My parents are going to read my book this week.  They've given me good feedback on my work in the past, and their reaction will determine whether or not I try to get it published.  I happened to finish during their busiest time of year, so now I'm just waiting to hear what they say.  I feel almost like I did before my first ever fiction writing workshop, except I'm a little less nervous this time because I've already prepared myself for the worst.  I've known for a while that my book might not be publishable, and I've accepted that already. And there is a bit of relief in acknowledging the worst case scenario and realizing that it's not the end of the world.    

I've never really liked the term "learning experience" because it usually means you've done something that you regret, and the only good that will come of it is that you know enough not to do it again.  But I don't regret writing my first novel at all.  No matter how it turns out, it was worth it.  I wish I could say that I've learned the process of writing a novel, but I still have a lot to figure out.  What I do believe is that writing a story is like building a castle out of Legos; if no one likes it enough to cement the blocks together, you can still show it to your friends, leave it up overnight, then the next morning, knock it down and use the pieces to build something new.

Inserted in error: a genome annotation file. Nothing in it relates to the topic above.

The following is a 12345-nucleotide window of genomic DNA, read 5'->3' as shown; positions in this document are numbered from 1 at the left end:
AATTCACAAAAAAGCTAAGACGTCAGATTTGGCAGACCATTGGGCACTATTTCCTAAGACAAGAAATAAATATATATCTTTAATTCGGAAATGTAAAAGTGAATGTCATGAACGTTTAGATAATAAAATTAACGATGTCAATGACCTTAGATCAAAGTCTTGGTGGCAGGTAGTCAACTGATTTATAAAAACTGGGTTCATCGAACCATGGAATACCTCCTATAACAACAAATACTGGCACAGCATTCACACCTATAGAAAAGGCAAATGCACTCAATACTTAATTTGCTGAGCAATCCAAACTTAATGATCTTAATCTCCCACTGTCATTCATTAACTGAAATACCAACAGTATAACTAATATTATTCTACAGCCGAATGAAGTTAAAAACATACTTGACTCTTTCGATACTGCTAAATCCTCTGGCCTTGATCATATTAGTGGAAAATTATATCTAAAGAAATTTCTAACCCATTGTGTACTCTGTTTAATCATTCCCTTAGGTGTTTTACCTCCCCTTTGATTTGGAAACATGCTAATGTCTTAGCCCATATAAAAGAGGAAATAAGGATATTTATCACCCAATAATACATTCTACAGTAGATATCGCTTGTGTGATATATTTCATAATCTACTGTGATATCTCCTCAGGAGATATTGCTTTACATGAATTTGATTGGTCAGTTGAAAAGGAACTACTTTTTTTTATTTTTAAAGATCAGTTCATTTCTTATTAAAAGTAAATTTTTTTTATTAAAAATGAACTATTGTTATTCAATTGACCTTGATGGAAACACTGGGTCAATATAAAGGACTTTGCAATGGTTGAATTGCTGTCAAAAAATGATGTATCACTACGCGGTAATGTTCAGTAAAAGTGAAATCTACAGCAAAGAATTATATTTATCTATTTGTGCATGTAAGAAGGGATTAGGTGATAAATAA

Friday, January 7, 2011

The Non-Drinking Culture

Drinking Party
I don't like mayonnaise, mustard, or ketchup, and I think that really defines me as a person.  It's a rejection of our condiment-obsessed society.  My goal is to start an entire subculture for people who don't like condiments, a culture where people will have different tastes in music, clothes, and how to spend their weekends than people who do like condiments.  An entire culture held together by our common dislike of one particular thing - doesn't that sound like a brilliant idea?